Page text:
In a little side street off of Mar Mkail is an establishment named Chaplins themed and decorated entirely around the actor Charlie Chaplin. Despite its slightly off the main drag location and general hole-in-the-wall appearance, it is quite popular. This may have something to do with Charlie Chaplin, but I tend to think it has more to do with the fact that between the hours of six and nine every night, shots cost 2,000 Lira––that is, $1.33.
One of the friends of my friends who I was meeting for the first time was Palestinian, but grew up between Lebanon, Jordan and the States, so it was interesting talking to him about his life experience split between those three places. He remembered Mano from his parents taking him there as a child and was surprised I'd known where it was. When I mentioned Chaplins existence to him off the cuff, he insisted we go there as well––although I'm less sure it was because he remembered it from his childhood.
One of the coolest things about living in such a transient city is how many people you meet. One of the strangest things about it is that you often quickly and casually say goodbye to those people forever. Whether it was the Kiwis who spent the night with us, my friend's friends, the kids we played soccer with, or really anyone for that matter.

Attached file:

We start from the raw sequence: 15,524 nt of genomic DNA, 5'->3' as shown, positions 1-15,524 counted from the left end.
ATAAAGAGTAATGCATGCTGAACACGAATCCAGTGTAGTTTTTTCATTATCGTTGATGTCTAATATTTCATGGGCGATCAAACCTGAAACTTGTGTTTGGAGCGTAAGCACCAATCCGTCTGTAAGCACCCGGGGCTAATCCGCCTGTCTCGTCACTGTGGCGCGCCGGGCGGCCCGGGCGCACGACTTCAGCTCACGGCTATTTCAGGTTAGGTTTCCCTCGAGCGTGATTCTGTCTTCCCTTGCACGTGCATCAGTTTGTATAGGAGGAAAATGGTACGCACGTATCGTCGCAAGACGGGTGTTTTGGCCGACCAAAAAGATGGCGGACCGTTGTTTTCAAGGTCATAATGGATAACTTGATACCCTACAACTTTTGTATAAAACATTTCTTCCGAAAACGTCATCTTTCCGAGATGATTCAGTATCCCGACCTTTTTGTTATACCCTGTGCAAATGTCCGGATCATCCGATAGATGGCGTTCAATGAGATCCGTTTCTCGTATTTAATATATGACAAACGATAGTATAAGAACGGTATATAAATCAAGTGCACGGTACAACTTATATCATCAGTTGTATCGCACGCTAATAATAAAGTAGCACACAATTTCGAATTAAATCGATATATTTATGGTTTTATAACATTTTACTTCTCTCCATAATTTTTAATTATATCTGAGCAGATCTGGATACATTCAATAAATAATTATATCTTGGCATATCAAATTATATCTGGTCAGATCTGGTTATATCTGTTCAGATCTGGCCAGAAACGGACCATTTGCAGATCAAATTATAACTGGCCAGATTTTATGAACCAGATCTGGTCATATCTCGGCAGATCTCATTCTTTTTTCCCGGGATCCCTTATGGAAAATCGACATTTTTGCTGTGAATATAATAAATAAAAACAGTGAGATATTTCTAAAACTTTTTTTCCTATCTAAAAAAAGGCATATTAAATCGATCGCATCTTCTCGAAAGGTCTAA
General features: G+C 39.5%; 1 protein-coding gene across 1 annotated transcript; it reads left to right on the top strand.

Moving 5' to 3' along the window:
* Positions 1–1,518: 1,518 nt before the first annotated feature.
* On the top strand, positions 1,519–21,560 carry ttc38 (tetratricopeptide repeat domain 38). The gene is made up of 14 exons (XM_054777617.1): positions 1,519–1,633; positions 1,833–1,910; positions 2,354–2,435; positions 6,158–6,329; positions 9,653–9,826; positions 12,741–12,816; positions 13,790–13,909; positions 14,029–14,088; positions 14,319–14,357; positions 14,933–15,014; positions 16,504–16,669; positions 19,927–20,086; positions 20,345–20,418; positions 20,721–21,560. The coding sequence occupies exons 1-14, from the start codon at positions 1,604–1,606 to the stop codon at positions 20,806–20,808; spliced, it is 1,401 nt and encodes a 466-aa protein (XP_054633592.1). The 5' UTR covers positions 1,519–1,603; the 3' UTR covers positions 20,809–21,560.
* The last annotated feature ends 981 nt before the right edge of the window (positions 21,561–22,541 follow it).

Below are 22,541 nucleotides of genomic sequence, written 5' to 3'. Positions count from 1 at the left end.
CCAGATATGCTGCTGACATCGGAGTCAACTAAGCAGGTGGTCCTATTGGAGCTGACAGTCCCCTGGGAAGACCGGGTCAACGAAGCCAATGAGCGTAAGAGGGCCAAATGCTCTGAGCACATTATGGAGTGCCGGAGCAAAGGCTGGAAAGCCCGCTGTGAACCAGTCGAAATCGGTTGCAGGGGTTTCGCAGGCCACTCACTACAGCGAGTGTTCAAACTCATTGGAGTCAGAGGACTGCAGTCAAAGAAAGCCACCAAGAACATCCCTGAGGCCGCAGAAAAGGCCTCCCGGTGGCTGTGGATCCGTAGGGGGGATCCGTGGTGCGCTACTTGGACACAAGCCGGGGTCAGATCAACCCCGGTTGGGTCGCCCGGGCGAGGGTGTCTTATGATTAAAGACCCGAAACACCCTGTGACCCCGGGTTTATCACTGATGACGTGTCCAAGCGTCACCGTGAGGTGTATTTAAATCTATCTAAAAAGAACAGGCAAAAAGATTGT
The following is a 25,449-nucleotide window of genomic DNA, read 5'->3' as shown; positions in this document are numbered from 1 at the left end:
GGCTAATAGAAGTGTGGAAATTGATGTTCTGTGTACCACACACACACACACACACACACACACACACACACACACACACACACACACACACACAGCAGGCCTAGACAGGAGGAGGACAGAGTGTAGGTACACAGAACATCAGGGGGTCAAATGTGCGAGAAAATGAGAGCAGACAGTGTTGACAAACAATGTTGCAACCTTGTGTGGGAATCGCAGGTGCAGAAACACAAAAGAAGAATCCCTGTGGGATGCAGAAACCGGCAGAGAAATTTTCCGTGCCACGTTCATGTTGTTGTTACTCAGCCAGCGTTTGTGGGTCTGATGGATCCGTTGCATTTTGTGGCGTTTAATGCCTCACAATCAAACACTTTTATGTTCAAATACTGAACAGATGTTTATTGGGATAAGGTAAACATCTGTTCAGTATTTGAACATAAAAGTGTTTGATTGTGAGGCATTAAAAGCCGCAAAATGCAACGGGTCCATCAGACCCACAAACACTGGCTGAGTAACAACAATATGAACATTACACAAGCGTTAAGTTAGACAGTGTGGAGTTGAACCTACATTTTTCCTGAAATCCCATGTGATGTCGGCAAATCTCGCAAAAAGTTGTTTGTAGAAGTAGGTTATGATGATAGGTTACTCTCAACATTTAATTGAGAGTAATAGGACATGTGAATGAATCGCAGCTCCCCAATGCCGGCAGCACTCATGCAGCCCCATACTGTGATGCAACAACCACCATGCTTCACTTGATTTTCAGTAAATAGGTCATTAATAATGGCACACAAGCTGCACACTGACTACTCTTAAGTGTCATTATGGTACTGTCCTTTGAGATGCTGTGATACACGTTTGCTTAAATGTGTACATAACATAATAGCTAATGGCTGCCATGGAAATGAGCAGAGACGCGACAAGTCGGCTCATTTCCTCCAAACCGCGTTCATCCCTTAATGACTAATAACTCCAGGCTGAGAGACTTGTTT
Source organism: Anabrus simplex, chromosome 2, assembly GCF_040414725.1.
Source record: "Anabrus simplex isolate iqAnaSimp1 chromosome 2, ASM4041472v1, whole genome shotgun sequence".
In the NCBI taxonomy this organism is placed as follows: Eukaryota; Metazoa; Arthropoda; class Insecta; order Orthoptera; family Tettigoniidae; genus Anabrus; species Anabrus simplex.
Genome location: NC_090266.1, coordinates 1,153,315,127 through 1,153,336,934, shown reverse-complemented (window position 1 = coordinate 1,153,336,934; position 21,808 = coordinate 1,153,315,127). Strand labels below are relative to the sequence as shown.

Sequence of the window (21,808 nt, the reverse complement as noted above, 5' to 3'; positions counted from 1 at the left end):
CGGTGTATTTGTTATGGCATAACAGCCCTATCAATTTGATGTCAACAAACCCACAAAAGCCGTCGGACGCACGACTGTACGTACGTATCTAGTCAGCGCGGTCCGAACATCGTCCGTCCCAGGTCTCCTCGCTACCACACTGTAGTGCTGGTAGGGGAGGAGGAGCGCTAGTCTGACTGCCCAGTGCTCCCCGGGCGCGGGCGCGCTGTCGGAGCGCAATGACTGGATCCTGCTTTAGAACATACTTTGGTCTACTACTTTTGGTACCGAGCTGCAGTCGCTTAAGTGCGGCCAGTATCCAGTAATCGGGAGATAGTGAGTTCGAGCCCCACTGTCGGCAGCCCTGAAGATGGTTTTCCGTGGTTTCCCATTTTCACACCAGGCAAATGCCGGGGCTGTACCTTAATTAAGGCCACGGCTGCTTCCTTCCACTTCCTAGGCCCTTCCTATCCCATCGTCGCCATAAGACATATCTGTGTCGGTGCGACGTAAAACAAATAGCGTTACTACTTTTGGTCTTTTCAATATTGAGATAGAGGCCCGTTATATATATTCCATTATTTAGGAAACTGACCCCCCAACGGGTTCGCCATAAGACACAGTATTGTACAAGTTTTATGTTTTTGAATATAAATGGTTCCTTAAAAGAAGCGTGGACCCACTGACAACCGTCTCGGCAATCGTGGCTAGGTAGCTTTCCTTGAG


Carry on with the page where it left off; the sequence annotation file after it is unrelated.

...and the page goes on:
Then came the usual struggle of getting back up the mountain. While it was still only 7:30pm or so (basically mid-morning by Beiruti standards) Taxi prices had already gone up and there is no bus that goes directly from Gemayzeh to where I live. In the end we took a service from there to the Doura round-about, where we found a group of taxi drivers standing by a convenience store drinking. One was willing to take us up the mountain for a very reasonable price, and Almaza in hand, got behind the wheel and plunged us into the wild Beirut traffic.
We made it about two blocks when one of my housemates realized he'd forgot his backpack somewhere in the city and jumped out of the car. While my other housemate and I were concerned, there wasn't really much we could do, and so continued on with our driver.
It was now just me in the back and my housemate sitting in the front passenger seat when the driver pulled out his smartphone and handed it to him. Texting and driving is dangerous, especially when you have a bottle of beer in one hand, so the gentleman had fortuitously handed the phone to my housemate with an open text conversation and began dictating to him in broken english. This got rather awkward when it became apparent that the person on the other end of the conversation was a woman the driver was involved in a rather steamy affair with. The exchange was cut mercifully short only when we pulled in at a convenience store to buy some more beer.
Refueled for another couple miles, we continued on up the mountain and arrived safe and sound at our front gate. About 45 minutes later, my other housemate made it back, backpack in hand, and we put a rather mundane capstone on the day by cooking a light supper and watching TV.
It was another day in Beirut.